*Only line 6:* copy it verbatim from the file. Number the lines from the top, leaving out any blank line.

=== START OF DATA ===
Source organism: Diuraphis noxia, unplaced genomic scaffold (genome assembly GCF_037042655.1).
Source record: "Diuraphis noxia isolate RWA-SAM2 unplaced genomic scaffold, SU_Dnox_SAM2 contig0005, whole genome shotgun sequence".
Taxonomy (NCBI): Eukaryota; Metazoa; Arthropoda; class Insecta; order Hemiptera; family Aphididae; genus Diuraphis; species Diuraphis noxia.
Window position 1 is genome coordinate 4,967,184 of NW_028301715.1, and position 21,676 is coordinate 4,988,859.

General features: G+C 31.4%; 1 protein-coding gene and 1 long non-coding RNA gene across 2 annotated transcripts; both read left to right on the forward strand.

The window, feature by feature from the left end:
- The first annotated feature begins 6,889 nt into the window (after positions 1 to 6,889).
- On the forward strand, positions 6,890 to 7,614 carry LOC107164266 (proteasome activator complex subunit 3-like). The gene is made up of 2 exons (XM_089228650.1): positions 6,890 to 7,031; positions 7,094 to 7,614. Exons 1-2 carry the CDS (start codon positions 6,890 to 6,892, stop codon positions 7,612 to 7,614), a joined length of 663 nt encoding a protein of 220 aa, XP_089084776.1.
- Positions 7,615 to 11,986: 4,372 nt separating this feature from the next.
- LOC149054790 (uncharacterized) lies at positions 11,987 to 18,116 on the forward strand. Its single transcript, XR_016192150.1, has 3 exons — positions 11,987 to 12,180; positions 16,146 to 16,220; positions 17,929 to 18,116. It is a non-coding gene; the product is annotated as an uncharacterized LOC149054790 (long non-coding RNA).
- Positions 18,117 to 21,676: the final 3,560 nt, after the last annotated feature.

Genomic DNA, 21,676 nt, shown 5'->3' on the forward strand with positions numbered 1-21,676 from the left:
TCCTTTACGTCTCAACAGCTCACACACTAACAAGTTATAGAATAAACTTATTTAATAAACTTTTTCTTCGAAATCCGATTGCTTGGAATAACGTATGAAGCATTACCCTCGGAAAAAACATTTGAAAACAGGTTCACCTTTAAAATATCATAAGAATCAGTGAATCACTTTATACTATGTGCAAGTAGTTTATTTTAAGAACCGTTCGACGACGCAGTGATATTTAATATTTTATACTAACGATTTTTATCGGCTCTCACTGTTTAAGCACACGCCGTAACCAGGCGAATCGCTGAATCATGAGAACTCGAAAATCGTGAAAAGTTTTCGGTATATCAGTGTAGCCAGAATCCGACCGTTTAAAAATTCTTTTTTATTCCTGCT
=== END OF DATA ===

The window, feature by feature from the left end: